You, dear reader, have met me at the dawn of my second act. Today, at the age of 44, and after what I can only call a shocking-even-to-me amount of buzz, my very first novel hits bookshelves. Later this week, a bunch of glossy profiles about me will be splashed around websites and newspapers, and soon you won’t be able to put on a podcast without hearing me wax on about my book, Olga Dies Dreaming. (Warning: I have a voice that was made for typing.)

Here is the bite-size summary of my story: A girl from a humble Brooklyn background stumbles into a career as a wedding planner and then, upon turning 40, finally decides to listen to the voice whispering inside her head and try writing. She blows up her business and her life, moves to Iowa to get her MFA, and, while there, completes and sells her first novel, which is now being adapted for television.

All of this is factually true, and, when framed that way, is the kind of story that you—or a past version of me—might find inspiring. But also, potentially daunting? Inspiring because, as I wrote a couple of weeks ago, America loves a Cinderella story. But daunting because the most compelling narrative—the one stripped of tedious details—can elicit an “If only I could do that!” even more easily than an “I should do that!” Put another way, without seeing how the sausage is made, our natural tendency is to attribute some magical, unattainable quality to the “Cinderella” of these stories.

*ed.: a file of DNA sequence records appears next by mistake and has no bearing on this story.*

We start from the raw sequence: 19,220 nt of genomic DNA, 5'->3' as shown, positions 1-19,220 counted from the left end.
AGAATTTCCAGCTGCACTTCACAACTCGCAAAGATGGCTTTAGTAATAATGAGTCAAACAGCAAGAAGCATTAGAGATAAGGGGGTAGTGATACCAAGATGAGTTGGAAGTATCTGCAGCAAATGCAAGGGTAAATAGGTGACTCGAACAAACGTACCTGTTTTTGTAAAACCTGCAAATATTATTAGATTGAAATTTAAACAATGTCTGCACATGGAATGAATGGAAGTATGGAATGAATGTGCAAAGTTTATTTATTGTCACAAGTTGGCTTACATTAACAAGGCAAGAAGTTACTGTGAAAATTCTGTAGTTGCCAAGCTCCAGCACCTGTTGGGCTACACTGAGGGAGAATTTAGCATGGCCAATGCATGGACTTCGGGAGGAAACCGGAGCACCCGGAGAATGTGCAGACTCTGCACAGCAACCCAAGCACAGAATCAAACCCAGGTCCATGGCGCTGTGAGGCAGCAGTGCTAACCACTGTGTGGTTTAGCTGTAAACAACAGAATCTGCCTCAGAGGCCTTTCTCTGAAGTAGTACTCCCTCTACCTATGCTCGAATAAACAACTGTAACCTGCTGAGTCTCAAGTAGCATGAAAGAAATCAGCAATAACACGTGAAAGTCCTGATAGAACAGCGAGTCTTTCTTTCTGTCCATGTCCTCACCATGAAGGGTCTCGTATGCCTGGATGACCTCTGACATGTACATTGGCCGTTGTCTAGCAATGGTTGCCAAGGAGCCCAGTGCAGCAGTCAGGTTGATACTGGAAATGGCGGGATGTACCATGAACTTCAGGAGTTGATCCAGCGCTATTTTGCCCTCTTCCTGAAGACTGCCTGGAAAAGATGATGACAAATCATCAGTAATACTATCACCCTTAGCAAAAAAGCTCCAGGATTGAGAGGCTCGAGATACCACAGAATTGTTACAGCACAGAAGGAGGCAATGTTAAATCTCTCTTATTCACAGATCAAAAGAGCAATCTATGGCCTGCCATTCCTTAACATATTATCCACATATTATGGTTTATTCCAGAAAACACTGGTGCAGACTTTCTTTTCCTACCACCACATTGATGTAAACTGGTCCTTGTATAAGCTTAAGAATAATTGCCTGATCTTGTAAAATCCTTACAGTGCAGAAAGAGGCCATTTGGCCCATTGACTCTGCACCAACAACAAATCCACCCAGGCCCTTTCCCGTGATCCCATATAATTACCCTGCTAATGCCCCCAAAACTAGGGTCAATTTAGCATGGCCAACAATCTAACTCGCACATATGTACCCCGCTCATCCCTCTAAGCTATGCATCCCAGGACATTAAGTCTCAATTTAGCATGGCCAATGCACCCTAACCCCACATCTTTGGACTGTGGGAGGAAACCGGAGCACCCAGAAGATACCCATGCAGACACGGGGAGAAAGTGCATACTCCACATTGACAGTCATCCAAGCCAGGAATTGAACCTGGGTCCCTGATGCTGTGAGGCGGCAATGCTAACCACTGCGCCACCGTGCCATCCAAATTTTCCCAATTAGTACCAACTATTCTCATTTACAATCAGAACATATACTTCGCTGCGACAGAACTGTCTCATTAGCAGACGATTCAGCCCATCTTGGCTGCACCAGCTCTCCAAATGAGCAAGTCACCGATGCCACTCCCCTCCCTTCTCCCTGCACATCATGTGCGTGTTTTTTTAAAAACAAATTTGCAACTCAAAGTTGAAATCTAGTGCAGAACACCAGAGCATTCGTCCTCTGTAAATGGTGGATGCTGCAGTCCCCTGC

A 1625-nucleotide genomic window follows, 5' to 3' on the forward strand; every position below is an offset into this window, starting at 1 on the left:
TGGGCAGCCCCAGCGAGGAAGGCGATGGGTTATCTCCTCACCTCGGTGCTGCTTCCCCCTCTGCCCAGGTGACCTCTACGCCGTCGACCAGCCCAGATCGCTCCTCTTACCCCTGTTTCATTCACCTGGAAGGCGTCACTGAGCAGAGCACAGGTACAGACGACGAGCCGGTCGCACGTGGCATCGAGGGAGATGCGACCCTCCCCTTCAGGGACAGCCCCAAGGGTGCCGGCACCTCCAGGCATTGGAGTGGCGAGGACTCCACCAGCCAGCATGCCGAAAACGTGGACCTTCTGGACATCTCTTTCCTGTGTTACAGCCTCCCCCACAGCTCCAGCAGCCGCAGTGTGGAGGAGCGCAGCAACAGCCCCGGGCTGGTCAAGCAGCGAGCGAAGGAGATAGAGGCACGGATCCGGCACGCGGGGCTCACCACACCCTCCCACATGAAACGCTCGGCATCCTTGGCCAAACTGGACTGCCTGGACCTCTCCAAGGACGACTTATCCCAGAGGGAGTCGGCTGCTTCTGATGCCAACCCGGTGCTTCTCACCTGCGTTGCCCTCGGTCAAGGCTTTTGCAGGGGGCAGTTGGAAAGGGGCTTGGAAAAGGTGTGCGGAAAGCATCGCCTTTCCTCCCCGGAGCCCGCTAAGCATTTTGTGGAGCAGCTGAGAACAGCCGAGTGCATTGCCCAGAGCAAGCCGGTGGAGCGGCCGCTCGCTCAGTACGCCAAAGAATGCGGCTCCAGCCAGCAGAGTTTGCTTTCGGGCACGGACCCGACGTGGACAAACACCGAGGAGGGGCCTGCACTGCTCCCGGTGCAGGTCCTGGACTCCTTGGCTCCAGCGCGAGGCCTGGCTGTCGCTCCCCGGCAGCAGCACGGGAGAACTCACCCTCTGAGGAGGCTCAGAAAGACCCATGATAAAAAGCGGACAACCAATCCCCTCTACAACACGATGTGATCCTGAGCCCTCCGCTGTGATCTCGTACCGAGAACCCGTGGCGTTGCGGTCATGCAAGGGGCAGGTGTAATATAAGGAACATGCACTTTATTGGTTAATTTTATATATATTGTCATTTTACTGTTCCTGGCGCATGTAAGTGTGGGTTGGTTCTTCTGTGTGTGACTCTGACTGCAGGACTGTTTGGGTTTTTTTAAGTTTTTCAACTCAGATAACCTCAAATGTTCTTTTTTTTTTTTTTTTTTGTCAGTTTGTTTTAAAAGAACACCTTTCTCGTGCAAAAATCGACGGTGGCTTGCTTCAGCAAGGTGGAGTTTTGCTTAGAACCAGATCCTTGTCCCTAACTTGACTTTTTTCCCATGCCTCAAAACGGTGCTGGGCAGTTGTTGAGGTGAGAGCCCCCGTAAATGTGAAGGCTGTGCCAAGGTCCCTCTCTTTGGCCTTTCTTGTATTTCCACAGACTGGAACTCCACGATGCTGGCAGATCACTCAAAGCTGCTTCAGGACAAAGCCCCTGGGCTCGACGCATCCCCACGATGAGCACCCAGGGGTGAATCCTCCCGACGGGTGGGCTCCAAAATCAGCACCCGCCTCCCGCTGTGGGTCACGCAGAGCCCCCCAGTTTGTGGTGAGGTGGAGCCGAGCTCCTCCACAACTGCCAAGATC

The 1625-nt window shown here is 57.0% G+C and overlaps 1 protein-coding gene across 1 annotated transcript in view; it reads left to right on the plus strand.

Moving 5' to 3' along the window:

The truth is, most of us harbor ambitions that we often don’t articulate. That tiny voice in our head that whispers I think I could do that or That would make me very happy. But all too often, we’re discouraged from pursuing whatever those ambitions are—whether running a marathon or trying stand-up comedy—because we think that there’s a mysterious “it” that we need to have to go from where we are to where we want to go. An “it” that only “other people” have.

So, in the spirit of the New Year—a time when many of you are no doubt ruminating on your own personal possibilities for transformation—this Cinderella is here to tell you that the only “it” quality you really need to mount a second act is discipline. Yes, talent helps, and so does vision, but at the end of the day, the gap between ambition and actualization is closed by staying the course. And, of course, knowing that the road is going to at times be hard.

To read the rest, subscribe to The Atlantic.

Already a subscriber? Sign in